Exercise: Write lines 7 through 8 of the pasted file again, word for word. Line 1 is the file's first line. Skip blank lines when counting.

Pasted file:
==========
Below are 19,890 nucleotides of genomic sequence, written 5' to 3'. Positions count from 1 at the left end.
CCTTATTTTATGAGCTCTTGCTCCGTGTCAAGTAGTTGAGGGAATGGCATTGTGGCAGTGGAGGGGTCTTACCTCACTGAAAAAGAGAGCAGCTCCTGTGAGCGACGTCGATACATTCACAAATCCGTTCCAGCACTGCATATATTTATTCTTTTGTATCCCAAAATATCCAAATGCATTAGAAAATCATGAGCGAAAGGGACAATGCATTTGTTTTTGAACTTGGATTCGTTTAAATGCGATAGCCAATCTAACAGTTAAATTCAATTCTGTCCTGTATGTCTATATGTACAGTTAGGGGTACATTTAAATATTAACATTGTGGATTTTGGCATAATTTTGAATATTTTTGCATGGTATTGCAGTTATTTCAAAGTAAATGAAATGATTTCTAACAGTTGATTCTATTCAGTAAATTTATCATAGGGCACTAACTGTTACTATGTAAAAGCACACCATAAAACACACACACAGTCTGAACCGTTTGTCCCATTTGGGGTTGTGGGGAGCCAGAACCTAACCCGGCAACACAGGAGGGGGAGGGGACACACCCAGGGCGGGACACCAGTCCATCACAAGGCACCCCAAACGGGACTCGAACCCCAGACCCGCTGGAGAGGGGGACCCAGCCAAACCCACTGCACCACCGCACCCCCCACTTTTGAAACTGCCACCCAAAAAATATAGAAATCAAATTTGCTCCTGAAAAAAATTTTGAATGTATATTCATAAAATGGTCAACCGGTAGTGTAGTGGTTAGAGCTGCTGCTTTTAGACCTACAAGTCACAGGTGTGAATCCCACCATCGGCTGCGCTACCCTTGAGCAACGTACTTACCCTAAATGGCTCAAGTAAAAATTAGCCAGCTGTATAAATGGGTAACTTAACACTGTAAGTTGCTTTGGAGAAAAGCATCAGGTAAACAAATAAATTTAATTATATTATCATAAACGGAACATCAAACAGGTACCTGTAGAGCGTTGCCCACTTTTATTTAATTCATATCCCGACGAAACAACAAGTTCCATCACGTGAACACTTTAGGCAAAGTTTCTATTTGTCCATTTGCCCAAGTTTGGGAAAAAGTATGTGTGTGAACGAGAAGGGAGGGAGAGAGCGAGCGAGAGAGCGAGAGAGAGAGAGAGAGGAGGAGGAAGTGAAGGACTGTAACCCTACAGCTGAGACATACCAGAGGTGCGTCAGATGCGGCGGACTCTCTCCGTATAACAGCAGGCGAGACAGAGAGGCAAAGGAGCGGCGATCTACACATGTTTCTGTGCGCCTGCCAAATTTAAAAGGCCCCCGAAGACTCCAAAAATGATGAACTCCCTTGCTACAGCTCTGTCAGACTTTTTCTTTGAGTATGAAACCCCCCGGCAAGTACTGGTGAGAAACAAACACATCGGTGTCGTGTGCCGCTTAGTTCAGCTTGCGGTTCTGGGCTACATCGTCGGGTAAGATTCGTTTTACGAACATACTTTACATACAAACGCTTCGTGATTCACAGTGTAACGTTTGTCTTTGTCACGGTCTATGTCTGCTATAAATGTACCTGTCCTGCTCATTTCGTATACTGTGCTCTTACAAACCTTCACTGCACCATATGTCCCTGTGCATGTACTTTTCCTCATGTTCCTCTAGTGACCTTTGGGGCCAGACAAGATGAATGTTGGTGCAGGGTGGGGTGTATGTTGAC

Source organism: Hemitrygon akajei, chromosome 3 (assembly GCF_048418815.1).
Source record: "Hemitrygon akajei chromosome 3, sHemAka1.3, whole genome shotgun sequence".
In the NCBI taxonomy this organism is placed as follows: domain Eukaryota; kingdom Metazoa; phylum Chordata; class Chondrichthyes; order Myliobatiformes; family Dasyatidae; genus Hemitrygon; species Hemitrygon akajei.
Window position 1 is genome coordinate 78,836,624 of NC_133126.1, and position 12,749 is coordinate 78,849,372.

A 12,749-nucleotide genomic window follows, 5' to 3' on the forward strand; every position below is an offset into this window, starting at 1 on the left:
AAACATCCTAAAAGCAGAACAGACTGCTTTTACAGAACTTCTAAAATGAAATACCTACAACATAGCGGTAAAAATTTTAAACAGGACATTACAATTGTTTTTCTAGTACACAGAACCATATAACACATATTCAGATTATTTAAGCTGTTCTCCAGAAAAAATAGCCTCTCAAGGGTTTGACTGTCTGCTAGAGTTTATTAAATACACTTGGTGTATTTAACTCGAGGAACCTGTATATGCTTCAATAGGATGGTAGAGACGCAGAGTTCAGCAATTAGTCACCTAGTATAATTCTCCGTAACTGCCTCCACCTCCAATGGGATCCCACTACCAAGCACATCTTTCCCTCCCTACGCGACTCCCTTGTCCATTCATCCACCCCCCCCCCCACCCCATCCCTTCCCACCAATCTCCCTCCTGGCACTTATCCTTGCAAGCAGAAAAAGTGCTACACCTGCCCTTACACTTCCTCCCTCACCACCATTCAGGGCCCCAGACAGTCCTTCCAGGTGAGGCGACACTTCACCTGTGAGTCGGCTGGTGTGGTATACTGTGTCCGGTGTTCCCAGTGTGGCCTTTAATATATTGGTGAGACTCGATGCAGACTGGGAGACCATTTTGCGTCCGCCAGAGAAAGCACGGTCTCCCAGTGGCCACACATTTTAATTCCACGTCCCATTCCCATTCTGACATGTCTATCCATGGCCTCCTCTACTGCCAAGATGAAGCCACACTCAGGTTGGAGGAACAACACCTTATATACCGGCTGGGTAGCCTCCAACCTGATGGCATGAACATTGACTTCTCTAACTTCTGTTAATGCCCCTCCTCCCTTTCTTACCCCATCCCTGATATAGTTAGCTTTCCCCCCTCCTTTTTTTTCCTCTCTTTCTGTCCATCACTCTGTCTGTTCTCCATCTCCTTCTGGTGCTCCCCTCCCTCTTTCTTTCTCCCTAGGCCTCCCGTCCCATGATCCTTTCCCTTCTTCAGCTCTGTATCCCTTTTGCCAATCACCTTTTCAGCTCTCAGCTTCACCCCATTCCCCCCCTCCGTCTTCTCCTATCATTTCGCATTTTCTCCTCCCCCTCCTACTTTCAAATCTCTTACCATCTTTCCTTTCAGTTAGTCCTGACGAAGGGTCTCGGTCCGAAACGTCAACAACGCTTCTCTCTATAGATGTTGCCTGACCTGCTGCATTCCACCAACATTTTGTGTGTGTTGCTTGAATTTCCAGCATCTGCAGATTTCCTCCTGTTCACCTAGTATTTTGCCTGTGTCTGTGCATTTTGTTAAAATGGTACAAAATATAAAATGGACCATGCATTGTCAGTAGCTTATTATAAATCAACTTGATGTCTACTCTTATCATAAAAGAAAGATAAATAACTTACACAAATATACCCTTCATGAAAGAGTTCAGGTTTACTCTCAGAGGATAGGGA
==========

A 12,749-nucleotide genomic window follows, 5' to 3' on the forward strand; every position below is an offset into this window, starting at 1 on the left:
AAACATCCTAAAAGCAGAACAGACTGCTTTTACAGAACTTCTAAAATGAAATACCTACAACATAGCGGTAAAAATTTTAAACAGGACATTACAATTGTTTTTCTAGTACACAGAACCATATAACACATATTCAGATTATTTAAGCTGTTCTCCAGAAAAAATAGCCTCTCAAGGGTTTGACTGTCTGCTAGAGTTTATTAAATACACTTGGTGTATTTAACTCGAGGAACCTGTATATGCTTCAATAGGATGGTAGAGACGCAGAGTTCAGCAATTAGTCACCTAGTATAATTCTCCGTAACTGCCTCCACCTCCAATGGGATCCCACTACCAAGCACATCTTTCCCTCCCTACGCGACTCCCTTGTCCATTCATCCACCCCCCCCCCCACCCCATCCCTTCCCACCAATCTCCCTCCTGGCACTTATCCTTGCAAGCAGAAAAAGTGCTACACCTGCCCTTACACTTCCTCCCTCACCACCATTCAGGGCCCCAGACAGTCCTTCCAGGTGAGGCGACACTTCACCTGTGAGTCGGCTGGTGTGGTATACTGTGTCCGGTGTTCCCAGTGTGGCCTTTAATATATTGGTGAGACTCGATGCAGACTGGGAGACCATTTTGCGTCCGCCAGAGAAAGCACGGTCTCCCAGTGGCCACACATTTTAATTCCACGTCCCATTCCCATTCTGACATGTCTATCCATGGCCTCCTCTACTGCCAAGATGAAGCCACACTCAGGTTGGAGGAACAACACCTTATATACCGGCTGGGTAGCCTCCAACCTGATGGCATGAACATTGACTTCTCTAACTTCTGTTAATGCCCCTCCTCCCTTTCTTACCCCATCCCTGATATAGTTAGCTTTCCCCCCTCCTTTTTTTTCCTCTCTTTCTGTCCATCACTCTGTCTGTTCTCCATCTCCTTCTGGTGCTCCCCTCCCTCTTTCTTTCTCCCTAGGCCTCCCGTCCCATGATCCTTTCCCTTCTTCAGCTCTGTATCCCTTTTGCCAATCACCTTTTCAGCTCTCAGCTTCACCCCATTCCCCCCCTCCGTCTTCTCCTATCATTTCGCATTTTCTCCTCCCCCTCCTACTTTCAAATCTCTTACCATCTTTCCTTTCAGTTAGTCCTGACGAAGGGTCTCGGTCCGAAACGTCAACAACGCTTCTCTCTATAGATGTTGCCTGACCTGCTGCATTCCACCAACATTTTGTGTGTGTTGCTTGAATTTCCAGCATCTGCAGATTTCCTCCTGTTCACCTAGTATTTTGCCTGTGTCTGTGCATTTTGTTAAAATGGTACAAAATATAAAATGGACCATGCATTGTCAGTAGCTTATTATAAATCAACTTGATGTCTACTCTTATCATAAAAGAAAGATAAATAACTTACACAAATATACCCTTCATGAAAGAGTTCAGGTTTACTCTCAGAGGATAGGGA